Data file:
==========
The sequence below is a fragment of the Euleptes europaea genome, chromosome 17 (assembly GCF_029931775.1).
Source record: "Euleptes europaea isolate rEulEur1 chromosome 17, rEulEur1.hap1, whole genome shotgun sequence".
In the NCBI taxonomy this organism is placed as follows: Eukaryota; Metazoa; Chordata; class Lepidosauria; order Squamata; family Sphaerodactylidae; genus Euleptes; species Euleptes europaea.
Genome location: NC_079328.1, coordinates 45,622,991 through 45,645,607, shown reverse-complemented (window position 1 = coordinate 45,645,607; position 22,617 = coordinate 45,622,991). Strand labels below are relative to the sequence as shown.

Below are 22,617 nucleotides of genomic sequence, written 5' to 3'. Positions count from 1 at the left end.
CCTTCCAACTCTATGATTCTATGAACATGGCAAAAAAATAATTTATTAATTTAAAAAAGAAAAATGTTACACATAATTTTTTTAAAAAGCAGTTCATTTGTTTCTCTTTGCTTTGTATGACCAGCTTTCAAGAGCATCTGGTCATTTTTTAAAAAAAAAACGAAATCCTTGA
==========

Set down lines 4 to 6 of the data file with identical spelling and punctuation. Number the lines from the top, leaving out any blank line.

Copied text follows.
Genome location: NC_079328.1, coordinates 45,622,991 through 45,645,607, shown reverse-complemented (window position 1 = coordinate 45,645,607; position 22,617 = coordinate 45,622,991). Strand labels below are relative to the sequence as shown.

Below are 22,617 nucleotides of genomic sequence, written 5' to 3'. Positions count from 1 at the left end.
CCTTCCAACTCTATGATTCTATGAACATGGCAAAAAAATAATTTATTAATTTAAAAAAGAAAAATGTTACACATAATTTTTTTAAAAAGCAGTTCATTTGTTTCTCTTTGCTTTGTATGACCAGCTTTCAAGAGCATCTGGTCATTTTTTAAAAAAAAAACGAAATCCTTGA